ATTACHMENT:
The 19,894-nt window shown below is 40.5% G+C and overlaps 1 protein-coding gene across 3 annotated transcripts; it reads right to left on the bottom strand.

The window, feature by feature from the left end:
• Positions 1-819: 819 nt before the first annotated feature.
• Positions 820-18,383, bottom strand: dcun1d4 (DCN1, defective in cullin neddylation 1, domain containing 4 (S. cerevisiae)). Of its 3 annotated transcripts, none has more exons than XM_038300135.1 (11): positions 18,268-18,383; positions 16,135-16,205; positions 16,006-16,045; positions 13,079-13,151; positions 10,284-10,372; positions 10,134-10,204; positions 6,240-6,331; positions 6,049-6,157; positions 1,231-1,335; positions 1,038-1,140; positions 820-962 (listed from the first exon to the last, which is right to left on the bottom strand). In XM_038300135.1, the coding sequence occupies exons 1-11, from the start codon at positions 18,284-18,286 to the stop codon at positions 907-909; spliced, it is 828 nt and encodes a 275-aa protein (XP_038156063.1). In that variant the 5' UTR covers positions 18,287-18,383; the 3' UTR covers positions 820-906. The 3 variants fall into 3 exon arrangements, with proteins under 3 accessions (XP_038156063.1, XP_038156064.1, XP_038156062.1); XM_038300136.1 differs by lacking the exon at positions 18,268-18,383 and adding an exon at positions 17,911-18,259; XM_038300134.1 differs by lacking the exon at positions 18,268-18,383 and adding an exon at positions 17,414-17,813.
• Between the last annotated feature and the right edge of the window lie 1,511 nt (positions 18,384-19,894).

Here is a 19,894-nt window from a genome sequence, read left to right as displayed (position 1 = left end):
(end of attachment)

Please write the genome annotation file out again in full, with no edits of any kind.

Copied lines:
The 19,894-nt window shown below is 40.5% G+C and overlaps 1 protein-coding gene across 3 annotated transcripts; it reads right to left on the bottom strand.

The window, feature by feature from the left end:
• Positions 1-819: 819 nt before the first annotated feature.
• Positions 820-18,383, bottom strand: dcun1d4 (DCN1, defective in cullin neddylation 1, domain containing 4 (S. cerevisiae)). Of its 3 annotated transcripts, none has more exons than XM_038300135.1 (11): positions 18,268-18,383; positions 16,135-16,205; positions 16,006-16,045; positions 13,079-13,151; positions 10,284-10,372; positions 10,134-10,204; positions 6,240-6,331; positions 6,049-6,157; positions 1,231-1,335; positions 1,038-1,140; positions 820-962 (listed from the first exon to the last, which is right to left on the bottom strand). In XM_038300135.1, the coding sequence occupies exons 1-11, from the start codon at positions 18,284-18,286 to the stop codon at positions 907-909; spliced, it is 828 nt and encodes a 275-aa protein (XP_038156063.1). In that variant the 5' UTR covers positions 18,287-18,383; the 3' UTR covers positions 820-906. The 3 variants fall into 3 exon arrangements, with proteins under 3 accessions (XP_038156063.1, XP_038156064.1, XP_038156062.1); XM_038300136.1 differs by lacking the exon at positions 18,268-18,383 and adding an exon at positions 17,911-18,259; XM_038300134.1 differs by lacking the exon at positions 18,268-18,383 and adding an exon at positions 17,414-17,813.
• Between the last annotated feature and the right edge of the window lie 1,511 nt (positions 18,384-19,894).

Here is a 19,894-nt window from a genome sequence, read left to right as displayed (position 1 = left end):